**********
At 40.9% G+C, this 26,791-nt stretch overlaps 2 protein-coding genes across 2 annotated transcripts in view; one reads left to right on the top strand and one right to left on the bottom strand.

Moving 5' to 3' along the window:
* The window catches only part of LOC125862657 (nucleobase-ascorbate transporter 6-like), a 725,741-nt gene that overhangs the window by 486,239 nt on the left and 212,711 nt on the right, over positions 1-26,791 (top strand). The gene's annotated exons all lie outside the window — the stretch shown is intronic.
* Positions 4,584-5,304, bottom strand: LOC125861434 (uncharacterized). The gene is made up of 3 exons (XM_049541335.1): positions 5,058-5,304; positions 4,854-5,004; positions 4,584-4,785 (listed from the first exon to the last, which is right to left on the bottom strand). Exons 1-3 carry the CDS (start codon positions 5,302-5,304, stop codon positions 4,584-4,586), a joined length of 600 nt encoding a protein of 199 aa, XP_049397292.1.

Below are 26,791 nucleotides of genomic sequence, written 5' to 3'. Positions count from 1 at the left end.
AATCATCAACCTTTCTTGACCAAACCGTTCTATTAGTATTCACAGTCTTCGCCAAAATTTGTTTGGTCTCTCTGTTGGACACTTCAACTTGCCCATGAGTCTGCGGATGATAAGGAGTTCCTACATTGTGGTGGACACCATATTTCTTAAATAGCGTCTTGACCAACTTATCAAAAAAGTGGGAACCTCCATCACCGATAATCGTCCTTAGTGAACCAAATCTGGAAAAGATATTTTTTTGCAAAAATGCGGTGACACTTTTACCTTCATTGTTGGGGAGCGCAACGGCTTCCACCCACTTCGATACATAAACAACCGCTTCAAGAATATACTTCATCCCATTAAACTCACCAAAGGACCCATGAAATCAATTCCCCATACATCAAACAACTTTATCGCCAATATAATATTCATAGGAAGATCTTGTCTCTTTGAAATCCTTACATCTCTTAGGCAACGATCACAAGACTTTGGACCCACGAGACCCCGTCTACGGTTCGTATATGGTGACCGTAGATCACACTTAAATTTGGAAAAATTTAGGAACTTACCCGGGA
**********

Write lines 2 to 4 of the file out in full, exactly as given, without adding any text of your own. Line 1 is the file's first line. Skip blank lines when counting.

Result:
Moving 5' to 3' along the window:
* The window catches only part of LOC125862657 (nucleobase-ascorbate transporter 6-like), a 725,741-nt gene that overhangs the window by 486,239 nt on the left and 212,711 nt on the right, over positions 1-26,791 (top strand). The gene's annotated exons all lie outside the window — the stretch shown is intronic.
* Positions 4,584-5,304, bottom strand: LOC125861434 (uncharacterized). The gene is made up of 3 exons (XM_049541335.1): positions 5,058-5,304; positions 4,854-5,004; positions 4,584-4,785 (listed from the first exon to the last, which is right to left on the bottom strand). Exons 1-3 carry the CDS (start codon positions 5,302-5,304, stop codon positions 4,584-4,586), a joined length of 600 nt encoding a protein of 199 aa, XP_049397292.1.